By Ali Weatherford in consultation with Janel Davis

There has been a lot in the news lately about babies getting sick–and even dying–from Cronobacter bacteria in their milk. Most of the time, this is due to contaminated powdered breastmilk substitute (formula), but there have actually been cases where the bacteria was found in pumped milk that was expressed using contaminated pump parts.

These are such heartbreaking stories. Even though they are rare, each one is a devastation for the families of these babies. I’m so glad that there is more information being shared now about these dangers. It’s leading to stricter regulations for producers of breastmilk substitutes and a better understanding of good hygiene practices for families, which is great for preventing all kinds of germ contamination.

The Cronobacter bacteria is not rare or especially dangerous in most cases. It can be found all over the place and is rarely harmful to humans. Unfortunately, for newborn babies or older babies who are sick or were born prematurely, exposure to it can be life threatening. But like many of the concerns that parents have, knowledge is power. Knowing more about this kind of bacteria and infections can definitely help you prevent your baby from getting sick.

How to Prevent Contamination

There are many ways to prevent contamination with this bacteria. Not all of these methods are possible for every family, but there is something that everyone can do to lower their risks.

Feed your baby directly from the breast. The bacteria does not exist in breast milk, only in contaminated pump parts or bottles/nipples, so allowing the baby to feed directly from the breast is a way that you can prevent this infection. Lactation consultants usually recommend ONLY direct breastfeeding in the first few weeks anyway. It’s the best way to ensure a great milk supply from the beginning and will usually mean that breastfeeding and later pumping/bottle feeding go more smoothly.

Watch for formula recalls before buying. Parents, the FDA, and formula producers are being more mindful about the safety of breastmilk substitutes because of recent events. Problems are being detected more quickly, and then recalls and warnings get issued faster. The FDA regulates the safety of breastmilk substitutes, and their website may be the most reliable and current source of information. It’s a great idea to check on this each time you buy.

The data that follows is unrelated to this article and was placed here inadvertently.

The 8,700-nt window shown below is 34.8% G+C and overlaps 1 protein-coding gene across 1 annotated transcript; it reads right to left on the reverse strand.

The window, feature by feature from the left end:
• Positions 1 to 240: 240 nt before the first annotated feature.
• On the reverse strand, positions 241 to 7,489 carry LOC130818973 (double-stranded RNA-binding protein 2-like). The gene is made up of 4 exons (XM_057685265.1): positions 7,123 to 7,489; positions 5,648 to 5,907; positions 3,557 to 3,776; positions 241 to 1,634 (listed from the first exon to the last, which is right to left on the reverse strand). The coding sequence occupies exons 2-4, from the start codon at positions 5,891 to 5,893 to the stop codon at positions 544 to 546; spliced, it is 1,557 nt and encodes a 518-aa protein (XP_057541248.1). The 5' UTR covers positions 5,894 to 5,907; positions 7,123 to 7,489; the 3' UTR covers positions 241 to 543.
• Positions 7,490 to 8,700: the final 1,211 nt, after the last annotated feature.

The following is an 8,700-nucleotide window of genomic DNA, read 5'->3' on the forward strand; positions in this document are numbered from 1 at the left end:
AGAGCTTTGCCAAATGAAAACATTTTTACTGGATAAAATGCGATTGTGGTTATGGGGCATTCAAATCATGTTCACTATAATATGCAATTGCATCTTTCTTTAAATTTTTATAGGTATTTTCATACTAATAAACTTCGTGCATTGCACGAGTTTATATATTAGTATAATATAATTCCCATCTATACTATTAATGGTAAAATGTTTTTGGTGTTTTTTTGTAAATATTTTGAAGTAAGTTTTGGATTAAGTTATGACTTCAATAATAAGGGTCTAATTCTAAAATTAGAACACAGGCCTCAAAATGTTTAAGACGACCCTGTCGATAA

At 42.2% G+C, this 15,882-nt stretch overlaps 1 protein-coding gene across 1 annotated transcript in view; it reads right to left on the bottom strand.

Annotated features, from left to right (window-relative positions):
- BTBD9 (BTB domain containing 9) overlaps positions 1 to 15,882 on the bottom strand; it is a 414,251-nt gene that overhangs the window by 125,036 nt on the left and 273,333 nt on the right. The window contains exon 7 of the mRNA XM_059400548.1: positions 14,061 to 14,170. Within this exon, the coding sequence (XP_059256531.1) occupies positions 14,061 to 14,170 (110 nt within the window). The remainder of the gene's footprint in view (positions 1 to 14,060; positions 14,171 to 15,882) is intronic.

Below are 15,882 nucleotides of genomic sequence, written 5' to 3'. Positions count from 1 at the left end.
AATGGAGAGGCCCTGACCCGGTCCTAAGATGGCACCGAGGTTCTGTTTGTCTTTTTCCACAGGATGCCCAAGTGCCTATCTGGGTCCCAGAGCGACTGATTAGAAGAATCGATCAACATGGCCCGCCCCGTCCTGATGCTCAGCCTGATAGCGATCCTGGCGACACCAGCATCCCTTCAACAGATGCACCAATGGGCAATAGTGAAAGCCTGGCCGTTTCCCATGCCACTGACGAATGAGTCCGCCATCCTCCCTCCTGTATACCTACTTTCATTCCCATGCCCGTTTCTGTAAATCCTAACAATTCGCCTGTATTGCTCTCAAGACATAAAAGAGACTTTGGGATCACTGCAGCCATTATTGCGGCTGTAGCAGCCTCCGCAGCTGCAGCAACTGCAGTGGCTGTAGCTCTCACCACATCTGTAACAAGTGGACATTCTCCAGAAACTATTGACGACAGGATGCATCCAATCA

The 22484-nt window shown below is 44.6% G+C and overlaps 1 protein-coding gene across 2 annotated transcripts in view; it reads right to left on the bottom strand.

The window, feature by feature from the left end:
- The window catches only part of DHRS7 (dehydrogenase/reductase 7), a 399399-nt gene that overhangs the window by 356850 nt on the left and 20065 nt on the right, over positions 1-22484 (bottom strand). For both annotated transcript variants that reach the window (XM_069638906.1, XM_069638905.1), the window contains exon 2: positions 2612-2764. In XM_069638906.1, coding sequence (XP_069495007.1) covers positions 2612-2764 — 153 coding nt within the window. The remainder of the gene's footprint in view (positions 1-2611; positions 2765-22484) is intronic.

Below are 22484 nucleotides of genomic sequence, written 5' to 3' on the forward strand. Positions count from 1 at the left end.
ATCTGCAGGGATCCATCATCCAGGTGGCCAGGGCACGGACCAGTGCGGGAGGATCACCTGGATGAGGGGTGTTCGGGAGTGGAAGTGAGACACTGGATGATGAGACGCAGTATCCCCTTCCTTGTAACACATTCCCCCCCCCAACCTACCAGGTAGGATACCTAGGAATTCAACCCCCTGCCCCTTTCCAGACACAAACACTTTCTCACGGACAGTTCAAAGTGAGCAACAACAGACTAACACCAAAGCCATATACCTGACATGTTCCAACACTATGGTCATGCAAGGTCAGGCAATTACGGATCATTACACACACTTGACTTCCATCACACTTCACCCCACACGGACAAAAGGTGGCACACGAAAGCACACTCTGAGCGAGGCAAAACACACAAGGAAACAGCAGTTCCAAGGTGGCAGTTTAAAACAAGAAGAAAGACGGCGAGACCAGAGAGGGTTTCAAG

To find out about your specific product, find the LOT NUMBER on the bottom of the product and enter it into a checker on that company’s website or call the number provided on the package or website to check that batch.

Make sure you are following safe handling practices when using and storing breastmilk substitutes. The CDC has this great infographic to show you the best practices for using breastmilk substitutes so you can prevent Cronobacter infection. It’s important to follow these guidelines carefully ESPECIALLY when the baby is younger than two months, or if your older baby was born prematurely or has a weakened immune system due to illness.

Regularly and thoroughly clean and sanitize pump parts and bottles/nipples. It’s true that breast milk itself cannot carry the Cronobacter bacteria, but if you are pumping your breast milk using contaminated pump or bottle parts, it can get into the milk. It’s important to follow safe handling practices when pumping and using bottles to feed your baby breast milk.

Recognizing a Cronobacter Infection

Even if your baby is exposed to the Cronobacter bacteria, they won’t necessarily get sick. But if they do, it’s a great idea to know what to look for in the early stages of illness. Take your baby to the doctor if you see the following symptoms:

  • Fever
  • Feeding poorly
  • Excessive crying
  • Very low energy
  • Seizures

Babies receiving treatment with antibiotics in the early stages of illness usually do well. Not all babies get severely ill or die from a Cronobacter infection. The biggest concern is that newborn babies and babies with weak immunity could get necrotizing enterocolitis, sepsis, or meningitis if left untreated for too long.

Necrotizing enterocolitis is when the bacteria causes severe problems in the intestines. Sepsis and meningitis are possible if the bacteria gets into the bloodstream. Then there is infection throughout the body via the bloodstream, and in the case of meningitis it travels into the brain through the bloodstream.

All of these infections are life threatening and more difficult although not impossible to treat. They are responsible for the deaths that occur due to a Cronobacter infection. That’s why it’s important to play close attention in the early weeks with your newborn and make sure that you are following the guidelines for safe prevention.

Remember that these severe Cronobacter infections are extremely rare, and once your baby has a more developed and healthy immune system, Cronobacter will no longer be a threat. Until then, it’s a great idea to take some extra precautions to keep those risks even lower.

Watch this video interview with Registered Dietician Janel Davis for more information and tips about Cronobacter bacteria and safe handling of formula. Janel also teaches the Formula 101: What You Need to Know class with Breastfeeding Success.

Our articles are not intended or implied to be a substitute for professional medical advice, diagnosis, or treatment.

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